“The Pyramid” and “Undertow” were created as brother/sister films. Each illuminating similar subject matter from vastly different viewpoints. Neither I, nor the director of both films Emily Larsen, felt that we’d hit the nail on the head with “Undertow”, so this second film was both a chance to expand on our message and correct past mistakes.
A fractured family haunted by a tragic event.
Two brothers take it upon themselves to end the life of their father. Not because of anything he did to either of them, rather they have somehow come to the conclusion, that it’s something they’re doing for his sake.
They’ve witnessed him suffering since the abrupt death of his wife and in their view the present state of his life is simply unlivable. He is drinking heavily, his health is failing because of this and the only company he keeps is the haunting spirit of their dead mother. The brothers want to bring him peace. By any means necessary.
Two brothers take it upon themselves to end the life of their father.
Solutions and Breakdowns
“The Pyramid” from page to screen
The basic idea was brought to me by the director. At first I had trouble relating to the extreme measures the brothers were considering employing. I am by nature more of the “where there’s life there’s hope” mentality, so I didn’t know how I would justify their actions, or even to make it a credible dilemma. For about a week I declined to participate in the production, I wasn’t sure if I could write it or if I wanted to. But then I found a way in.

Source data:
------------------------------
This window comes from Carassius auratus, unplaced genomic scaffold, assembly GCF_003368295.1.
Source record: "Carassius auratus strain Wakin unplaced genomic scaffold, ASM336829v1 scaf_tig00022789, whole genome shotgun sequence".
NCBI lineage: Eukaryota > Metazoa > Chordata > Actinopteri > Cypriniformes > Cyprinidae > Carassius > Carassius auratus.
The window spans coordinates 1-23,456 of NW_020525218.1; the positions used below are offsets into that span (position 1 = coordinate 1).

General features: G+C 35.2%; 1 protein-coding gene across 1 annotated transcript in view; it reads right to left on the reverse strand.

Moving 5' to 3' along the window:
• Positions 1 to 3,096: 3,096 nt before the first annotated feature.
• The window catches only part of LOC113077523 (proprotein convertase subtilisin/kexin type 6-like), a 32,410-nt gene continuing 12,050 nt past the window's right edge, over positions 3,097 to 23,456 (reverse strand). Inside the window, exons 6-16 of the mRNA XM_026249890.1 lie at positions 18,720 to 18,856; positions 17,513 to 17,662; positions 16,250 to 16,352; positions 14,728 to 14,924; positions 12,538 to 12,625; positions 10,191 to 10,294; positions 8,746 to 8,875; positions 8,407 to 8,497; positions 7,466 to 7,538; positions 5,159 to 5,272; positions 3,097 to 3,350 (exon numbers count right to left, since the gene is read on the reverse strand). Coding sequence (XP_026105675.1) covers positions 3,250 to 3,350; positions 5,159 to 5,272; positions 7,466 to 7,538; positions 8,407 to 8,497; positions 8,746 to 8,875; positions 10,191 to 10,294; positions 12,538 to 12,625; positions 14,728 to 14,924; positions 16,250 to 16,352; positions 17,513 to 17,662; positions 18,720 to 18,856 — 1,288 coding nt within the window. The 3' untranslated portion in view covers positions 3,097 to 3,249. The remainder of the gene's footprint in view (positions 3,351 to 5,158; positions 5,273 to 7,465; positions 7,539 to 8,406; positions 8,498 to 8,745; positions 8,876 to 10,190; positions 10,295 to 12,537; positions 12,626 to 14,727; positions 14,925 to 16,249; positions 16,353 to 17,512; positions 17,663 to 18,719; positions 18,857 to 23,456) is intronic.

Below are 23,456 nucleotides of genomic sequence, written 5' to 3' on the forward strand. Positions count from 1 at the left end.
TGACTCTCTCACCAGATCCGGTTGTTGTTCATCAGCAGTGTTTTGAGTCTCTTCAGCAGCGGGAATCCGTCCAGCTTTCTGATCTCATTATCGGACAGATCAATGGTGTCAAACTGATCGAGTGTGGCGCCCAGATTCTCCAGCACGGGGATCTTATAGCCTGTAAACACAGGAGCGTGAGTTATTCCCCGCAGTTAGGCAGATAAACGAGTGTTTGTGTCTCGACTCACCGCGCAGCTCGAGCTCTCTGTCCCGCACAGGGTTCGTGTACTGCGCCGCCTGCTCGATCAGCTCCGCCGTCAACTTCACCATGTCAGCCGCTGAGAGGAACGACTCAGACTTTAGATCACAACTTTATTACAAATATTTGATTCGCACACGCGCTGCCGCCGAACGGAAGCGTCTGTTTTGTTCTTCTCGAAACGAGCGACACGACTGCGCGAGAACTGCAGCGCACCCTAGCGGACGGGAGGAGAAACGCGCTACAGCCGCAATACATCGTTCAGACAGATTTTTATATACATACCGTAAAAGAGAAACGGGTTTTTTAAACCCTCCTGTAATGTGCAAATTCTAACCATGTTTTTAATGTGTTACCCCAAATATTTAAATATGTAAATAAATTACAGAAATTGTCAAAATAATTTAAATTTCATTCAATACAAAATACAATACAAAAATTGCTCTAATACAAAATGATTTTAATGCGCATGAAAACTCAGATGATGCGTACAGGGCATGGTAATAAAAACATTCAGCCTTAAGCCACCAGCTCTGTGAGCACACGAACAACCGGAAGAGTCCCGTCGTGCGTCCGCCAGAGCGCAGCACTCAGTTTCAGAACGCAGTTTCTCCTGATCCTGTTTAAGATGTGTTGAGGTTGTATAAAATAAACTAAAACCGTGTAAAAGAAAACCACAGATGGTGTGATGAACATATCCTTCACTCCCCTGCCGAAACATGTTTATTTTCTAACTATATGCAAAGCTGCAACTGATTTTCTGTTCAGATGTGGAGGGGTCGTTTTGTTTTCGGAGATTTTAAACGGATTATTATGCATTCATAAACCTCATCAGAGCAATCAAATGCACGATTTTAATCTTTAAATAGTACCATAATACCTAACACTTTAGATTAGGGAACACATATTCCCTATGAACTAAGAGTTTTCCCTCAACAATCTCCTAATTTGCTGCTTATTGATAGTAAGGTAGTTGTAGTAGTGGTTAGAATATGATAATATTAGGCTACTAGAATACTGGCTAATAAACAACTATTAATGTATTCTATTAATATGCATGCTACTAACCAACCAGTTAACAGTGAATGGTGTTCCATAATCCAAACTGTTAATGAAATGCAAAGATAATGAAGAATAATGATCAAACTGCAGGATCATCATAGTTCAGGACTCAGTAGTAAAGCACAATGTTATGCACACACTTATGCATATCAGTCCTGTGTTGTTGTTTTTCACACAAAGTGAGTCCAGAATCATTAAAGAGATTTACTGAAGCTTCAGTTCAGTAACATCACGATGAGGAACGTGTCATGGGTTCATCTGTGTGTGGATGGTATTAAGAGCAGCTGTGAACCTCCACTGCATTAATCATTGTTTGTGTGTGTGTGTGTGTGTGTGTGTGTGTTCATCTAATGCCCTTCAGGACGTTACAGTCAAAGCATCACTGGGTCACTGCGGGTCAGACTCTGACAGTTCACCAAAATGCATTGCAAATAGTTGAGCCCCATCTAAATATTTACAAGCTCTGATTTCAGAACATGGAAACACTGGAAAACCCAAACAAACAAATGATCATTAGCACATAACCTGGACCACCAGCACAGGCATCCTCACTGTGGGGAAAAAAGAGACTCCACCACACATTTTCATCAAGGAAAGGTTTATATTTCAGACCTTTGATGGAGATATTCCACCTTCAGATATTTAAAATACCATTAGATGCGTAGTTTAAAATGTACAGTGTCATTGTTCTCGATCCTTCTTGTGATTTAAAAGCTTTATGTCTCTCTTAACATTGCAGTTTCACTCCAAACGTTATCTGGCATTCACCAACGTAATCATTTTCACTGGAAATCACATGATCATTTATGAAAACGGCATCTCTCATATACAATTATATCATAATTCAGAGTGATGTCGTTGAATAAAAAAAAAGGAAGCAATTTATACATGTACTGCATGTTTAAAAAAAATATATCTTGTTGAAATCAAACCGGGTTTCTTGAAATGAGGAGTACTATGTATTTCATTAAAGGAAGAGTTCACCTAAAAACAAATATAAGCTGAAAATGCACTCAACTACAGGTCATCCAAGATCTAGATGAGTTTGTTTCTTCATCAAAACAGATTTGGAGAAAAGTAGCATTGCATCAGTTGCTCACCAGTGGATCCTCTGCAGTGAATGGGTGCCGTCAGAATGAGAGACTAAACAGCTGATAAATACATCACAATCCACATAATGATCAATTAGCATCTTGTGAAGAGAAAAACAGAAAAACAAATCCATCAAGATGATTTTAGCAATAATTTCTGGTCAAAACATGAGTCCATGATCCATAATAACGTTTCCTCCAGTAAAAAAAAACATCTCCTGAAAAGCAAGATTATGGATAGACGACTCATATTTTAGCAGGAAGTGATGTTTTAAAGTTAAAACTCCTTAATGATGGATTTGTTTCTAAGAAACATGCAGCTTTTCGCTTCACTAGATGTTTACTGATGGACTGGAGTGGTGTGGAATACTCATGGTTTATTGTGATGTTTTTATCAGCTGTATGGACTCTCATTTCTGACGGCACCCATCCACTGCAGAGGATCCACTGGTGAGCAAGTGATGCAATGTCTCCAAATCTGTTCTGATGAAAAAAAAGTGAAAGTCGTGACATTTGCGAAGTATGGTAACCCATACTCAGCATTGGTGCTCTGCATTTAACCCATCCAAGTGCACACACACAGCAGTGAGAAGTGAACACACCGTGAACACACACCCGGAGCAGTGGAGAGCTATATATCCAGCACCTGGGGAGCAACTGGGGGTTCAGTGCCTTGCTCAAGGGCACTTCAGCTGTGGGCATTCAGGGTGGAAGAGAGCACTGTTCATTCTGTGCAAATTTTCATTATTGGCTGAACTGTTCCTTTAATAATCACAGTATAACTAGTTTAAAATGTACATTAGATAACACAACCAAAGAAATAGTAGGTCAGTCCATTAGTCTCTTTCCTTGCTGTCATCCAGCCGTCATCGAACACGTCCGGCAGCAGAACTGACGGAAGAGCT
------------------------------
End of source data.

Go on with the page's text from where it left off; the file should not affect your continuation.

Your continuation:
In the director’s original vision, there was only one son. My first act in pre-production was establishing the need for there to be another. Not just to give him someone to speak to (=exposition delivery mechanism) but also so that the brothers could mimic the debates I’d had with the director about the character motivations. . One brother character was kept mostly pure in intent, while the other harbored clear resentment and had an ax to grind. Not that he was necessarily a murderer at heart, but I wanted to make clear that his decision making was at least clouded by anger. Making the latter angrier one the more dominant big-brother, while the more innocent seeming little brother was the one possessing the actual medical skills to carry out the act, which made for an interesting dynamic.
I had the idea of the father being a haunted man. Both by the spirit of his dearly departed wife as well as his sense of guilt over her passing. Resulting in his living conditions being a kind of purgatory, somehow reminiscent of how the servants of the ancient Pharaohs were buried alive, inside the pyramids, when their masters died, to serve their needs even in the next world. And suddenly it started to seem like there was a story to be told.